Installing a Footing
Installing a footing tips for carpenters and handyman. First, install a concrete footing an which to erect the wall. If you don't, the wall will soon crack and list. Dig a footing trench that is twice as wide as the wall and at least 6 inches deep. If you live an area that gets extreme frosts, extend footing down below frost line. Build forms by first setting sakes every 18 inches along bath sides of trench. Attach form boards to stakes so that lumber is 1/2 inch above ground. Using 1 by 6 boards for a 6- inch footing or 1 by 8 for 8 inch footing, nail boards to inside faces of stakes. Tie sides of form together with 1 by 2s nailed across at 2 foot intervals. Reinforce footing and wall with rebar. To determine position for rebar, lay out a run of concrete blocks beside or in footing ditch, carefully spacing them 3/8 inch apart. Mark position and remove blocks. Every 4 feet, place dobies (small concrete piers) to support a horizontal length of rebar, holding it 3 inches above ground level (a code requirement). Wire vertical lengths of L-shaped rebar to horizontal piece avoiding ground contact. Rebar should be long enough to extend through two finished courses of blocks. Pour footing and screed flush with tops of form boards. Before concrete sets up, make sure upright lengths of rebar are plumb.
Laying Concrete Block Lay out a dry run of first course. Space blocks 3/4 inch apart and check for level and fit. When satisfied, remove all blocks except 2 end ones.
Spread a layer
of mortar on footing. Mortar should be ap-proximately 1 inch thick and about 1 inch wider than the block on both sides. Press end blocks firmly into mortar bed and then stretch a mason's line between end blocks. Use line as a guide but check often with a level, complete first course. Butter one end of each block before pressing it in place. If you are building a straight wall, the second course (and every alternate one) starts and ends with a half block so that joints overlap. On the third course, you will need to extend rebar. Wire on an extension piece and fill cell with concrete, tamping it to make sure the cell is completely filled. Check constantly for plumb and level. Set up a mason's line as a guide, or use a long, straight 2 by 4 to make sure your courses are level. As you V, work, keep scraping excess ( mortar from joints. As long as it has not hardened, this excess can be reused. Continue until wall is the height you require.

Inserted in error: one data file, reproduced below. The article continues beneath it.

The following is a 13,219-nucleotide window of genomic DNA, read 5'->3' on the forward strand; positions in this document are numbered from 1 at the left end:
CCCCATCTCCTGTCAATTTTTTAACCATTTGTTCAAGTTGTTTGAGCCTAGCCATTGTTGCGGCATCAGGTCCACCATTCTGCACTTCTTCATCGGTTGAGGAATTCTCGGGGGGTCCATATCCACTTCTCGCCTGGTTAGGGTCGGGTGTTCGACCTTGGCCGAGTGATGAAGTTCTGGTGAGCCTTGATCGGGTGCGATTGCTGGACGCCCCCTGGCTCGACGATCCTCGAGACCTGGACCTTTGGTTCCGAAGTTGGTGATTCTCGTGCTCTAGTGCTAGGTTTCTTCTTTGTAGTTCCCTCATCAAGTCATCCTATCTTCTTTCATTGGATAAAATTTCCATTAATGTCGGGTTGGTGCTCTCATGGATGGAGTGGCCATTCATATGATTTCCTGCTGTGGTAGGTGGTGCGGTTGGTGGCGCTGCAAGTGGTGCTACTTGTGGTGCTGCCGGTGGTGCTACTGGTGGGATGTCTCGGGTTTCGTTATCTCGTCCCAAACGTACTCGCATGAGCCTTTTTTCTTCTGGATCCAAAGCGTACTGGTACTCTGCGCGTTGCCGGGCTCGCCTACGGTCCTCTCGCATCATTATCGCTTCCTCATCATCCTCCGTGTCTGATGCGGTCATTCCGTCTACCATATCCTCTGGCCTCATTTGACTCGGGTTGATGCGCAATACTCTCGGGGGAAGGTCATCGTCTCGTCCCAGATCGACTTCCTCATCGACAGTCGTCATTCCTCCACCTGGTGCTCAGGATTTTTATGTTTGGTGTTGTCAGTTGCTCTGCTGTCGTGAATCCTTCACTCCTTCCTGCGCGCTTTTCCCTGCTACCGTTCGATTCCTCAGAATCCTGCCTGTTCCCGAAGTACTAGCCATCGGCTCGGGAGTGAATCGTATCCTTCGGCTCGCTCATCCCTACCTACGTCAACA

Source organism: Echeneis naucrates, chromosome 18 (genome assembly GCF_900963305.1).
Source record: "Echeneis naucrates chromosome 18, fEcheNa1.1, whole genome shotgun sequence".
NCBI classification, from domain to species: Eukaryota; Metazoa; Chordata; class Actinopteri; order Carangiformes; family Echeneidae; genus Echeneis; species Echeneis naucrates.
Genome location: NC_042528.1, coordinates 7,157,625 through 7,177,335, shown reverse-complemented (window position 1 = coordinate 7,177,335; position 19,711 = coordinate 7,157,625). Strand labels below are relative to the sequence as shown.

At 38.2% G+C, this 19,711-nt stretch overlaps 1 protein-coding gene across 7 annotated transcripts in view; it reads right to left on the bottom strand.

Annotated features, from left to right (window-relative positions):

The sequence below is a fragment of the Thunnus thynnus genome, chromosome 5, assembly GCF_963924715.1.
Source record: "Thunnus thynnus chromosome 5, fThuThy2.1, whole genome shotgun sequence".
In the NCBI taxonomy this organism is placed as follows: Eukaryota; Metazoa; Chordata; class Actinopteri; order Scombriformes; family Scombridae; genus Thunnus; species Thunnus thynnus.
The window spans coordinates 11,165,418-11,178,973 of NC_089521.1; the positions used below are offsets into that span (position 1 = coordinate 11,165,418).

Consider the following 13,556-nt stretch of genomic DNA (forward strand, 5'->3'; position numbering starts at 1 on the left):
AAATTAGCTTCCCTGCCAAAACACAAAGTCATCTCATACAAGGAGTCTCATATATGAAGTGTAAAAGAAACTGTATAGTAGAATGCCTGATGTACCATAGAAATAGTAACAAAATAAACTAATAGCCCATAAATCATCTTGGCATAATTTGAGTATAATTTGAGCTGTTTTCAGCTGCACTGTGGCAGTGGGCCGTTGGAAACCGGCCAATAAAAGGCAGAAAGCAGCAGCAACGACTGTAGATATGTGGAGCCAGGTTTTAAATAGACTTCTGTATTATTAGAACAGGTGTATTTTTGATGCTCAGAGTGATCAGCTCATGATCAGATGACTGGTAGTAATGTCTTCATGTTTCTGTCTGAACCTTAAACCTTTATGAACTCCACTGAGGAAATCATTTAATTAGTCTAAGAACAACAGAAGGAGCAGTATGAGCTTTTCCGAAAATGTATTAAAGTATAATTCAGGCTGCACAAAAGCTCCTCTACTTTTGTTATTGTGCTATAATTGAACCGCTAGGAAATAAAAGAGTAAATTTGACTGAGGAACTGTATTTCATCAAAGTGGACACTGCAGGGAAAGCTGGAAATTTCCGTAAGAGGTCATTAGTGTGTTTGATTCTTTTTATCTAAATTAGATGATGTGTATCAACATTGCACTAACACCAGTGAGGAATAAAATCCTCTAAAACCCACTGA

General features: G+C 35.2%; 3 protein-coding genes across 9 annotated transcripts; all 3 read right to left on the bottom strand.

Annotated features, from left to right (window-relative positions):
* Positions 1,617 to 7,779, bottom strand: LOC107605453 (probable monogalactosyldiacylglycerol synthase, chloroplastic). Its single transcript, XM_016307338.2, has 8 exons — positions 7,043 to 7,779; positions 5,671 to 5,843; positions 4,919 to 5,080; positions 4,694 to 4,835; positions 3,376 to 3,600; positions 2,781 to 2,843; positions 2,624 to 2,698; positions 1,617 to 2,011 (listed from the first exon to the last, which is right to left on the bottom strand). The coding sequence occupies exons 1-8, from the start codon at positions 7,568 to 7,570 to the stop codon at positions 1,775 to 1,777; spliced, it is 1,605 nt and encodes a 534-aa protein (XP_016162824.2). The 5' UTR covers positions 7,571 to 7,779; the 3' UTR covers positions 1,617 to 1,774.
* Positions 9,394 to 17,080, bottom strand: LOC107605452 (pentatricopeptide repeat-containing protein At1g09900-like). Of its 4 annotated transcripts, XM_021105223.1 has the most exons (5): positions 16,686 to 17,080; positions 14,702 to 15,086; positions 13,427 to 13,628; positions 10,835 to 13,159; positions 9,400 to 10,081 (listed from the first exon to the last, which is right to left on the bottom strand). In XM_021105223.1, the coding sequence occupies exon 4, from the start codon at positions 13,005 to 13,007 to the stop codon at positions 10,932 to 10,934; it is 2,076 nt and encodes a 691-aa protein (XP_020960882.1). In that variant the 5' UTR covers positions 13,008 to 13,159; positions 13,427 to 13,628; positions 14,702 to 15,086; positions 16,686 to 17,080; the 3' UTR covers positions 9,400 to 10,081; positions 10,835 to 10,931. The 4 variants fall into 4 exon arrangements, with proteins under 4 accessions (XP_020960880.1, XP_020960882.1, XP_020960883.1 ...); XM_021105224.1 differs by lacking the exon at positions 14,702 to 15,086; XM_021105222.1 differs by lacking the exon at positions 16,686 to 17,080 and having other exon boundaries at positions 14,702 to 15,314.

Installing footing on long walls, 60 feet or more, incorporate expansion joints to prevent wall from cracking. There are several products sold for this purpose, including special tongue-and-groove blocks. Check building supply stores for products that will best suit your purpose. Concrete block walls are commonly capped with flat concrete blocks, which are simply mortared in place. If you prefer, use flagstone or brick mortared in place. If you wish to install a wood cap, fill cells with mortar, embedding anchor bolts that will secure the wood cap to the wall.